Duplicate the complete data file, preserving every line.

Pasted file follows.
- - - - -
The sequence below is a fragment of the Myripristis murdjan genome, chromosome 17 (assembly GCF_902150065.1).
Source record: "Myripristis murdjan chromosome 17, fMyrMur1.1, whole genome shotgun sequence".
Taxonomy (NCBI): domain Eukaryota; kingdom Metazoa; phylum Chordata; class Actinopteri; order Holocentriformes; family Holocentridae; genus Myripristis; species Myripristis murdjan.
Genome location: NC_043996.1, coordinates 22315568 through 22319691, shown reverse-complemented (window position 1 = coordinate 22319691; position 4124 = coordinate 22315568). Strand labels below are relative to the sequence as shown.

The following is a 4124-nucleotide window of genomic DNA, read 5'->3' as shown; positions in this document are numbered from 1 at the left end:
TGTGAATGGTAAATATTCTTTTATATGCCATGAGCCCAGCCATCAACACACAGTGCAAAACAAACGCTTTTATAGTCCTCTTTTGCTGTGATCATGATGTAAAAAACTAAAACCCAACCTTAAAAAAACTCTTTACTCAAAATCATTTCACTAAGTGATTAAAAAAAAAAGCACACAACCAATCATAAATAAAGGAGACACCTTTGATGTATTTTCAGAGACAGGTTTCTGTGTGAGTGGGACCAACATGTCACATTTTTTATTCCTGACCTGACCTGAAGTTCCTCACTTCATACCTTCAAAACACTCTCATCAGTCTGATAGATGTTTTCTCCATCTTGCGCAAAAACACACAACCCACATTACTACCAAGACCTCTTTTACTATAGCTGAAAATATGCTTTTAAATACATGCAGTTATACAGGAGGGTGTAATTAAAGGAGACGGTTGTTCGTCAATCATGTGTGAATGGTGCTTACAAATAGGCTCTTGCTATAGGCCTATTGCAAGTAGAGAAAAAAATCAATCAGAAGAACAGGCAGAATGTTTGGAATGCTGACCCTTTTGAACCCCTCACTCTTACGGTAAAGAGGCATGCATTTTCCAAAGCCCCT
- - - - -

The sequence below is a fragment of the Myripristis murdjan genome, chromosome 17 (assembly GCF_902150065.1).
Source record: "Myripristis murdjan chromosome 17, fMyrMur1.1, whole genome shotgun sequence".
Taxonomy (NCBI): domain Eukaryota; kingdom Metazoa; phylum Chordata; class Actinopteri; order Holocentriformes; family Holocentridae; genus Myripristis; species Myripristis murdjan.
Genome location: NC_043996.1, coordinates 22315568 through 22319691, shown reverse-complemented (window position 1 = coordinate 22319691; position 4124 = coordinate 22315568). Strand labels below are relative to the sequence as shown.

The following is a 4124-nucleotide window of genomic DNA, read 5'->3' as shown; positions in this document are numbered from 1 at the left end:
TGTGAATGGTAAATATTCTTTTATATGCCATGAGCCCAGCCATCAACACACAGTGCAAAACAAACGCTTTTATAGTCCTCTTTTGCTGTGATCATGATGTAAAAAACTAAAACCCAACCTTAAAAAAACTCTTTACTCAAAATCATTTCACTAAGTGATTAAAAAAAAAAGCACACAACCAATCATAAATAAAGGAGACACCTTTGATGTATTTTCAGAGACAGGTTTCTGTGTGAGTGGGACCAACATGTCACATTTTTTATTCCTGACCTGACCTGAAGTTCCTCACTTCATACCTTCAAAACACTCTCATCAGTCTGATAGATGTTTTCTCCATCTTGCGCAAAAACACACAACCCACATTACTACCAAGACCTCTTTTACTATAGCTGAAAATATGCTTTTAAATACATGCAGTTATACAGGAGGGTGTAATTAAAGGAGACGGTTGTTCGTCAATCATGTGTGAATGGTGCTTACAAATAGGCTCTTGCTATAGGCCTATTGCAAGTAGAGAAAAAAATCAATCAGAAGAACAGGCAGAATGTTTGGAATGCTGACCCTTTTGAACCCCTCACTCTTACGGTAAAGAGGCATGCATTTTCCAAAGCCCCT